The Need To Tell Somebody

by Jerry Ratch


He just had to tell somebody. Anybody.

            So he called up his publisher, L., who agreed to meet him at Oliveira's for a drink. It only took about ten minutes to walk there from his big duplex in the Elmwood, where he was still living with his wife among the rich folks he couldn't stand to be around. He got to the café before L. and managed to find a small table in the middle of the café and ordered a flute of champagne, which had become his custom now that he was on the verge of giving up drinking. It was a classy race to the finish.

            L. was also a poet like he was and a very good poet and she was intent on success and worked at it all the time, and she was very successful at what she did.

            Parker, the girl he'd been staring at for the past few weeks was there as usual, at a table against a wall. But then she noticed a woman in sunglasses who appeared suddenly at his table. This woman was terribly thin and seemed nervous like a bird, and she sat right down with him at his table. She seemed to know him, but was very thin and very nervous and she never removed her sunglasses, as if she were hiding or was famous and didn't want to be seen, or else her eyes hurt and she couldn't take off her sunglasses in any kind of light, although it was not very bright in the café, since it was now late afternoon. Soon the workers from San Francisco would be descending the stairway from the BART platform on their way home like a pulsing, exhausted human flood.

            And then Parker realized she was jealous of this woman and she was suddenly feeling possessive, as though this woman didn't have the right to just come in and sit down with him, even though this might have been his wife, but she didn't think so from his behavior because, she thought, he seemed to be happy. He was laughing and very animated and engaged with her and he made the woman laugh out loud, and then he got up from the table and ordered a glass of white wine. Parker looked at him as he stood there at the bar, tall, thin, handsome, with some gray in the beard on his chin, and nicely dressed too, and she felt herself be attracted to him, and she purposefully packed up her things in her huge purse, putting away her small sketchbook and pencils, and she got up and left the café. But then she came back into the café and sat down at her table again, and pulled out her sketchbook and a pencil.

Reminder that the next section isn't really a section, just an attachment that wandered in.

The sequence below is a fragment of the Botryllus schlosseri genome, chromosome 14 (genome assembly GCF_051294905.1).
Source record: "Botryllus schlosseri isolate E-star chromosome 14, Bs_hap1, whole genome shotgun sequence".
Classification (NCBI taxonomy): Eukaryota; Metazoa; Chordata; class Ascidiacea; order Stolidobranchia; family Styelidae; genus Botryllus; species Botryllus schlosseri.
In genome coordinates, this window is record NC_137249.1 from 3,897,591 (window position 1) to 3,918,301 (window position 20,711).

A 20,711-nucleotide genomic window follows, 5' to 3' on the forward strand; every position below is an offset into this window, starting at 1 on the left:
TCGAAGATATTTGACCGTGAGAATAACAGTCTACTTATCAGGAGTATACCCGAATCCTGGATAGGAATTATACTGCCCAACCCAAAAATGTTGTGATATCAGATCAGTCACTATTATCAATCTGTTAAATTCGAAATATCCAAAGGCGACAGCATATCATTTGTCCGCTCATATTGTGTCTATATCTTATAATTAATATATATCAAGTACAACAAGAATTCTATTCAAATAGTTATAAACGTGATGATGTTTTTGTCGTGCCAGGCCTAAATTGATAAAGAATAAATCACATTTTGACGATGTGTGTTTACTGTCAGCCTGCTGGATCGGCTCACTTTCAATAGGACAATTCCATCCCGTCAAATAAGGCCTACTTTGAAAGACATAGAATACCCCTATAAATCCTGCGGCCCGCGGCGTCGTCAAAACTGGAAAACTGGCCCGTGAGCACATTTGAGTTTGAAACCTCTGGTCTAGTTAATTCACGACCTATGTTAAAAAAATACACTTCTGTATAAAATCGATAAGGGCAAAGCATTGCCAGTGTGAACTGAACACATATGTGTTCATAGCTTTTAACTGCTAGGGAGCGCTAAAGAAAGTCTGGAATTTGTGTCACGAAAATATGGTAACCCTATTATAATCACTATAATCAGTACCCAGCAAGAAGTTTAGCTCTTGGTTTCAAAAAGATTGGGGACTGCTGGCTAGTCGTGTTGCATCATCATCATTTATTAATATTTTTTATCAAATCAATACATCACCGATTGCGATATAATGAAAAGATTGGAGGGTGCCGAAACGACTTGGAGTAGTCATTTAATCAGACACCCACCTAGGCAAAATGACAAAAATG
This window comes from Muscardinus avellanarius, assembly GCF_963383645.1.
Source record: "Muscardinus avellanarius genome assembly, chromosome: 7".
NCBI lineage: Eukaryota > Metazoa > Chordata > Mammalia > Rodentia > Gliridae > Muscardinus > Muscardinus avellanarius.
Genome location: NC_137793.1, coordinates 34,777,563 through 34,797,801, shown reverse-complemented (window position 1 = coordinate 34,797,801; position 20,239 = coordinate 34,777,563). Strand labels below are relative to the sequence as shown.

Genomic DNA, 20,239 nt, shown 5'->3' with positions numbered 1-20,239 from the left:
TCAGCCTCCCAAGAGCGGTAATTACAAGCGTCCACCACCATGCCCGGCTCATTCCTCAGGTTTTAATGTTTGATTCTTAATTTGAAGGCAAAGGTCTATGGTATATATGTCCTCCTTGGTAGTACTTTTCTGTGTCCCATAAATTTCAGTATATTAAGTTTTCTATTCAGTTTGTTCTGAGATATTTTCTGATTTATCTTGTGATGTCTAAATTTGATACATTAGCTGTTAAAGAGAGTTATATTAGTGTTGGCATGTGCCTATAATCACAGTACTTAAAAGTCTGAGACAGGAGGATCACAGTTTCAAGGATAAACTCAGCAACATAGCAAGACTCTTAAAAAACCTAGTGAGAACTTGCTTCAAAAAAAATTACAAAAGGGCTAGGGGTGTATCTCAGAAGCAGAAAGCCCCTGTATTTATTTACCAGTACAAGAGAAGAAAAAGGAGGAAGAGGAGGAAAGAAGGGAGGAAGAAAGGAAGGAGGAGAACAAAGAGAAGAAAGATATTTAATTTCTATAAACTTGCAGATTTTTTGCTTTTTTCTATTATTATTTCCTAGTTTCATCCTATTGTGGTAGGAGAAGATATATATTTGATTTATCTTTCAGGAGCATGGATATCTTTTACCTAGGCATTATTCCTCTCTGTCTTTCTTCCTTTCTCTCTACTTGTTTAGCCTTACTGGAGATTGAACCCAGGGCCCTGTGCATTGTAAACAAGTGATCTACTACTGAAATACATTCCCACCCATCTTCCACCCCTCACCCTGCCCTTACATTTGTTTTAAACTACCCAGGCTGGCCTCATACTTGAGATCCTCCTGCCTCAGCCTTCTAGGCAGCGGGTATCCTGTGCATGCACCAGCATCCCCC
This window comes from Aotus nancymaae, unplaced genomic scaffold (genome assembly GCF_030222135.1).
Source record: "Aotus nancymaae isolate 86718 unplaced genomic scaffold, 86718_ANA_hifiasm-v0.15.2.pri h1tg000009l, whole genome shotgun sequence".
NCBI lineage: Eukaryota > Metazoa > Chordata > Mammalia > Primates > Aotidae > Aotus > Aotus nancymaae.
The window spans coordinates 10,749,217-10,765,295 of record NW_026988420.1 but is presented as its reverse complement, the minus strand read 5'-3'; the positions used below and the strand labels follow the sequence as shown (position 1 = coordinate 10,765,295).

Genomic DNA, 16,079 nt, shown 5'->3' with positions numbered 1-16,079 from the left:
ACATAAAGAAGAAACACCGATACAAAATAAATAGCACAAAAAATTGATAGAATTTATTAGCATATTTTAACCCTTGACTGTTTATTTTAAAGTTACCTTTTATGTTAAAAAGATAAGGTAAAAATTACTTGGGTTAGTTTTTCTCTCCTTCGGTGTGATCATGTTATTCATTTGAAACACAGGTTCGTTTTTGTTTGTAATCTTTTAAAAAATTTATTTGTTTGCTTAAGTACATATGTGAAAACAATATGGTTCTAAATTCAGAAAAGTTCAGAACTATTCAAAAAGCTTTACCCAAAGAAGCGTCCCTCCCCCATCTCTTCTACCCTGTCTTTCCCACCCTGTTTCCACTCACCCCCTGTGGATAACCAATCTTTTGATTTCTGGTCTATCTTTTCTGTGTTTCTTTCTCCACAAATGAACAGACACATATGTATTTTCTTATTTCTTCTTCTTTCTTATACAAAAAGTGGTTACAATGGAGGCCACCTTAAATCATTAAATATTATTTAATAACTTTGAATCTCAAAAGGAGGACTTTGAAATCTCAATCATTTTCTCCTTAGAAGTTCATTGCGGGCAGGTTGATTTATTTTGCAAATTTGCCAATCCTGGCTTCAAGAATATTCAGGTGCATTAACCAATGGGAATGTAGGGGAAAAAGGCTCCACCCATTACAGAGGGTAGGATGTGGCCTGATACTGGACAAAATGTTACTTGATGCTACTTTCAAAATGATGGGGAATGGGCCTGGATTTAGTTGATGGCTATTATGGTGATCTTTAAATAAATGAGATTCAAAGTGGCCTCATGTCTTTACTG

“It's the fin-de-siècle,” said Philip, “and things are changing. Yuppiedom is dead. Something's changing, you can feel it in the air. All of Europe is changing. People everywhere. Do you realize this is the first time in the lives of our generation that you can actually feel that we may not be obliterated by a nuclear holocaust? That there may be a tomorrow? This is the end of Negativity!”

            “Yes,” said L., “and there's all the more reason why they should buy our poems.”

            Philip got up and sat back down again. He looked around over his shoulder at the table where Parker sat looking at him.

            “L., would you mind switching chairs with me?”

            “Well, no. Why?”

            “There's a girl over there I've been staring at for weeks now, and I just have to sit where I can see her, okay?”

            “Uh, sure.” L. got up and they switched chairs and L. laughed a deep throaty laugh.

            “Sex is in the air,” Philip said. This made L. laugh again, that signature throaty laugh of hers that was endearing to those who knew her. Philip traded glances with Parker across the café and he smiled and raised his flute of champagne in a toast toward L.'s glass of white wine. They clinked the edge of their glasses together and Philip finished his flute of champagne.

            “Do you want another glass of wine?” he asked. “I need another flute.”